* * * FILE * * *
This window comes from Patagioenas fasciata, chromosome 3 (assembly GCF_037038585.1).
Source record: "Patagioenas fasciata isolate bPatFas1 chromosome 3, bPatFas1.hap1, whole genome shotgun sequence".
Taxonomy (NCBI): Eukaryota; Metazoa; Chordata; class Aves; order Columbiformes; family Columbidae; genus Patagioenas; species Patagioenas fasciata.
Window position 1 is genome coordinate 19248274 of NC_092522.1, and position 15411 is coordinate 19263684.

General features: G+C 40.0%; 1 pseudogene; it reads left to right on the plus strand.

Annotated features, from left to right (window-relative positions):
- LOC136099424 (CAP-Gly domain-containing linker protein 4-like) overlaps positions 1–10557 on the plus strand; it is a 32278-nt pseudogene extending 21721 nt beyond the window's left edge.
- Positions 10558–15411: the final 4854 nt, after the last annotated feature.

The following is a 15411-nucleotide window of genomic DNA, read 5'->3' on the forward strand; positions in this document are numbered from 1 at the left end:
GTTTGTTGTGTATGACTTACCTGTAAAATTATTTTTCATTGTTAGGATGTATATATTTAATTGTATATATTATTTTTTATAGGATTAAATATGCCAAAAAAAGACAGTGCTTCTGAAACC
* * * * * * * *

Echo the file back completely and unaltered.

This window comes from Patagioenas fasciata, chromosome 3 (assembly GCF_037038585.1).
Source record: "Patagioenas fasciata isolate bPatFas1 chromosome 3, bPatFas1.hap1, whole genome shotgun sequence".
Taxonomy (NCBI): Eukaryota; Metazoa; Chordata; class Aves; order Columbiformes; family Columbidae; genus Patagioenas; species Patagioenas fasciata.
Window position 1 is genome coordinate 19248274 of NC_092522.1, and position 15411 is coordinate 19263684.

General features: G+C 40.0%; 1 pseudogene; it reads left to right on the plus strand.

Annotated features, from left to right (window-relative positions):
- LOC136099424 (CAP-Gly domain-containing linker protein 4-like) overlaps positions 1–10557 on the plus strand; it is a 32278-nt pseudogene extending 21721 nt beyond the window's left edge.
- Positions 10558–15411: the final 4854 nt, after the last annotated feature.

The following is a 15411-nucleotide window of genomic DNA, read 5'->3' on the forward strand; positions in this document are numbered from 1 at the left end:
GTTTGTTGTGTATGACTTACCTGTAAAATTATTTTTCATTGTTAGGATGTATATATTTAATTGTATATATTATTTTTTATAGGATTAAATATGCCAAAAAAAGACAGTGCTTCTGAAACC